Victor Lindelof reinforced his growing status at Manchester United with his late leveller against Burnley. Ahead of the Super Sunday clash with Leicester, Nick Wright examines how a £31m misfit became a key player.
It feels like a long time ago now that Victor Lindelof endured his chastening introduction to the Premier League in October 2017. The Swede, a £31m signing from Benfica a few months earlier, had been thrown on to replace the injured Phil Jones at a rainy John Smith’s Stadium. Within 10 minutes, he had committed two glaring errors leading to Huddersfield goals.
Manchester United did not recover, going on to suffer their first loss to the Terriers in 65 years, and it was tempting to wonder whether Lindelof would either. The highly-rated defender was supposed to become a key pillar in Jose Mourinho’s new-look defence. Instead, on only his sixth appearance in three months, he looked ill-prepared and out of his depth.
That miserable afternoon in West Yorkshire set the tone for a difficult first season. Lindelof was unable to nail down a starting spot, and when he did play, it did not help that he flitted between right-back and centre-back. When Mourinho spent the following summer pushing for another new central defender, Lindelof’s prospects looked uncertain.
Mourinho was dismayed by United’s eventual refusal to sanction a new signing. But it has worked out perfectly for Lindelof. Fourteen months on from that error-strewn afternoon at the John Smith’s Stadium, he has quietly established himself as United’s most important centre-back.
It started in the first half of the season, when Lindelof was one of only a handful of United players to feature consistently under Mourinho, and he is now their only outfield player to have played every Premier League minute under Ole Gunnar Solskjaer. His vital equaliser against Burnley on Tuesday reflected his growing importance to the team.
It took Lindelof longer to get to this point than many might have hoped. But it should be remembered that he is not the first United centre-back to have found the adjustment difficult. Most famously, Nemanja Vidic endured a torrid start. His disastrous debut against Manchester City in 2006 prompting many to wonder whether he was up to it.
Vidic was not helped by the timing of his arrival – he joined United midway through the 2005/06 season having just had the winter off at Spartak Moscow – and the circumstances were difficult for Lindelof too. The Swede was only 22 when he signed. And only had a season-and-a-half of first-team experience under his belt.
The scale of the step up was somewhat lost in the excitement surrounding the expenditure. But in hindsight, it was unrealistic to expect him to walk straight into a dysfunctional United team and immediately improve it.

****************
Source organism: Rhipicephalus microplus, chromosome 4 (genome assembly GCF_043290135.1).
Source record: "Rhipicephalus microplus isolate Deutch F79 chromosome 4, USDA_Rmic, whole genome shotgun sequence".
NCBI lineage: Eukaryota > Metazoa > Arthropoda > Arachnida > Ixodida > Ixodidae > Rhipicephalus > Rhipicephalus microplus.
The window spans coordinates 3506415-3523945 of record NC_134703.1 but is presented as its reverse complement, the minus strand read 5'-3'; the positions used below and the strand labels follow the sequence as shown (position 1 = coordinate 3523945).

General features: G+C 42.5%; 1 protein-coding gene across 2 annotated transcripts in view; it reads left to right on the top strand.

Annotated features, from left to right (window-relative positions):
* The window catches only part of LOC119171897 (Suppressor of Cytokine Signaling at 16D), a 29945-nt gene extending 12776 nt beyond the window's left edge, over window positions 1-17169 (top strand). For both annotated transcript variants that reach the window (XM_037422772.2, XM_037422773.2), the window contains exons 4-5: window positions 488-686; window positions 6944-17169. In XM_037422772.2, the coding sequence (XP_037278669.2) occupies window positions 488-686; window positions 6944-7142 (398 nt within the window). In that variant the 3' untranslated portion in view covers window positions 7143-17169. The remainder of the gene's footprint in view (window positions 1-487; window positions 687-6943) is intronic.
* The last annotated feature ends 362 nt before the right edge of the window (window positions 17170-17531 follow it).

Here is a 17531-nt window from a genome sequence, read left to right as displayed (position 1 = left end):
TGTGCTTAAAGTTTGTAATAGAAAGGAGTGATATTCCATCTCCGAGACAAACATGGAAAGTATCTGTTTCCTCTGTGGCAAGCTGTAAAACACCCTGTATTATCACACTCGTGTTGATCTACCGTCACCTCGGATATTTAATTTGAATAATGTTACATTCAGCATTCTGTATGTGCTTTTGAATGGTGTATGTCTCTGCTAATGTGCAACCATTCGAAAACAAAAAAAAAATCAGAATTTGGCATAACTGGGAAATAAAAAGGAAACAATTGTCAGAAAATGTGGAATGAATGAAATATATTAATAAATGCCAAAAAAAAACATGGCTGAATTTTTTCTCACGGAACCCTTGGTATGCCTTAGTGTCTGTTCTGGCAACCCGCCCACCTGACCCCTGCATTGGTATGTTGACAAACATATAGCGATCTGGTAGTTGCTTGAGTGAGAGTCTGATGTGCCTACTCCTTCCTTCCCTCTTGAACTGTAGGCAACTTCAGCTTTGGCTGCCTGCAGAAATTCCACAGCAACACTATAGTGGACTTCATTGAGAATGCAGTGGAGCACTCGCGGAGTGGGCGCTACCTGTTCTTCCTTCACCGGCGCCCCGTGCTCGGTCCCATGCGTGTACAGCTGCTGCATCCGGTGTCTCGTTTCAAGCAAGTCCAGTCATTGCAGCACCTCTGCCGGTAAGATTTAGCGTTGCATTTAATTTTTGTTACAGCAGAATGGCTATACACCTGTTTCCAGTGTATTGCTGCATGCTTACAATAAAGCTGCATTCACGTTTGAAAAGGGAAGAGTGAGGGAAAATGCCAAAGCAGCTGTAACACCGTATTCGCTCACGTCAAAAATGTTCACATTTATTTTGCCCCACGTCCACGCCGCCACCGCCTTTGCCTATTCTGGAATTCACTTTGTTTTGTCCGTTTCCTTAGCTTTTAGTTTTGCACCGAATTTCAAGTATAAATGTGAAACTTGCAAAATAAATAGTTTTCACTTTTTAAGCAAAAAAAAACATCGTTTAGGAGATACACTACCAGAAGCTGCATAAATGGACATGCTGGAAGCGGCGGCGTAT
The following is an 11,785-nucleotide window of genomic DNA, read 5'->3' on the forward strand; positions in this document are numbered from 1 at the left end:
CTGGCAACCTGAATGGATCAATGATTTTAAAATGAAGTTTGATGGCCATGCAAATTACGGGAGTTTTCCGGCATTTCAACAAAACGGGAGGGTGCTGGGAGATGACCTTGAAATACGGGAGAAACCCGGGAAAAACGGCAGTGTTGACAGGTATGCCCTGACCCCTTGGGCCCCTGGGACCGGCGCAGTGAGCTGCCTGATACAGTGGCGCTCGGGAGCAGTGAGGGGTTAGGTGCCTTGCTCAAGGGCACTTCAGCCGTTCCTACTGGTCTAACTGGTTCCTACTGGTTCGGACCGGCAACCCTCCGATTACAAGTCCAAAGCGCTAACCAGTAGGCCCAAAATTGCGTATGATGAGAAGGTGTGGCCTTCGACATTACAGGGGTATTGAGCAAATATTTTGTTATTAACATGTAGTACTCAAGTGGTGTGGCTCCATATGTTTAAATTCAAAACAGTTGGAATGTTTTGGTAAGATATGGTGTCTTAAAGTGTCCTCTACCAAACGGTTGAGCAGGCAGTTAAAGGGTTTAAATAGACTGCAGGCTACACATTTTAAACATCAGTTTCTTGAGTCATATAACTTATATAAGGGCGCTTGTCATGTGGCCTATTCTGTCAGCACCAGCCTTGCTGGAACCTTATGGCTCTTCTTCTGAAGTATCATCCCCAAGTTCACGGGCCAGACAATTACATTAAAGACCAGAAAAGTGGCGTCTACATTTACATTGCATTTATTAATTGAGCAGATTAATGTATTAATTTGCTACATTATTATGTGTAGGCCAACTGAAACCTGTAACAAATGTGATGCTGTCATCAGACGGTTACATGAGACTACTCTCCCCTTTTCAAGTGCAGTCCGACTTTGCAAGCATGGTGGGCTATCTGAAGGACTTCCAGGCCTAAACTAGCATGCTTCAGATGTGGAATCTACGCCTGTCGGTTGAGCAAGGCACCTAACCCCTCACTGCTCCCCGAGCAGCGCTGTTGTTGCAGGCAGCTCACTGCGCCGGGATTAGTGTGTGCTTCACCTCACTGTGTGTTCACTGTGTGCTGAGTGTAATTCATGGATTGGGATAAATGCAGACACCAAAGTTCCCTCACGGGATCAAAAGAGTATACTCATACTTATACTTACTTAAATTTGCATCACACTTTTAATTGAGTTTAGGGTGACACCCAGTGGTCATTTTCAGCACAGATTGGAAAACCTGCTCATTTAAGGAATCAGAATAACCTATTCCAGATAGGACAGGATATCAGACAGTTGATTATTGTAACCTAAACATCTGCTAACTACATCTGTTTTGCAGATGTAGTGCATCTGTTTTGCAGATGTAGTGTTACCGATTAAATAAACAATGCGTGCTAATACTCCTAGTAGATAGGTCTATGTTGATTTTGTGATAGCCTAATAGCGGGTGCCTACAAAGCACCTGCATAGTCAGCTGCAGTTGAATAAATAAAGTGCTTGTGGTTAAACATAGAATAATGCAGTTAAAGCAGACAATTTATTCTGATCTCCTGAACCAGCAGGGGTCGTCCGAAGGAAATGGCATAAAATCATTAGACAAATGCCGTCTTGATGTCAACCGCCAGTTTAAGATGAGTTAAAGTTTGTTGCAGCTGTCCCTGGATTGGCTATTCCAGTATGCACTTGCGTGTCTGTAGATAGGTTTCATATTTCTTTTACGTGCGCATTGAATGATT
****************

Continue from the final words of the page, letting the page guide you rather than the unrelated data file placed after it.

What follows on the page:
Lindelof needed time, and while he knows he would do well to emulate even a fraction of Vidic’s eventual success at Old Trafford. It seems he is already living by the Serb’s mantra. “After six months in England,” Vidic said in a recent interview, “I realised the only way to adapt is to work hard.”
Lindelof, remembered by his old youth coaches for his maturity and determination to better himself, has been rewarded for showing that same attitude at United. He described his first six months in England as “so, so tough”. But his belief never wavered. “I don’t take anything for granted,” he said. “I just trying to do my best every day, work hard and improve.”
The focus of the hard work has been on toughening up physically. Lindelof has always been technically proficient and tactically intelligent. But the switch to the Premier League underlined the need to be stronger. And the improvement this season has been obvious. The Swede is no longer dominated by opposition strikers and the statistics prove it.
According to Opta, he is winning 4.4 duels per 90 minutes this season compared to 3.6 last season. With his success rate jumping from 55 per cent to 63 per cent. Even more strikingly, his aerial duel success rate has jumped from 47 per cent to 59 per cent.
Lindelof’s physical improvement delighted Mourinho. Who described him as a “fantastic example” to the rest of his squad. That’s when he played with an injury against Crystal Palace in November. And it has been apparent under Solskjaer, too. He impressed against Harry Kane in the recent win over Spurs. And was instrumental in repelling Arsenal at the Emirates Stadium last week.
United are now a stronger team with him in it. Intriguingly, the stats suggest that might even have been the case last season, too. Since his arrival from Benfica, United boast an overall win rate of 66 per cent with him in the team compared to 56 per cent without him.
Those numbers are not definitive, of course. But what’s certain is that Lindelof is now benefitting from stability. He played with various centre-back partners and in various defensive systems under Mourinho. But Solskjaer has settled on a back four. With Lindelof starting alongside Jones in six of their last seven Premier League games.
It’s David De Gea who has dominated the headlines in recent weeks. His saves against Tottenham earning widespread acclaim. But it was telling where the goalkeeper shifted the praise this week.
“I think the form of Jones and Lindelof is absolutely vital for the team,” he said. “They’ve enjoyed some excellent form and been very, very good. I think as they continue to play together they get to know each other and each other’s style of play even more.”
Eric Bailly’s return from suspension will increase the competition in that defence. So too might United’s anticipated pursuit of another centre-back in the summer transfer window. But Lindelof’s place in the team no longer looks at risk. A Manchester United career which began in nightmarish circumstances now promises a far brighter future.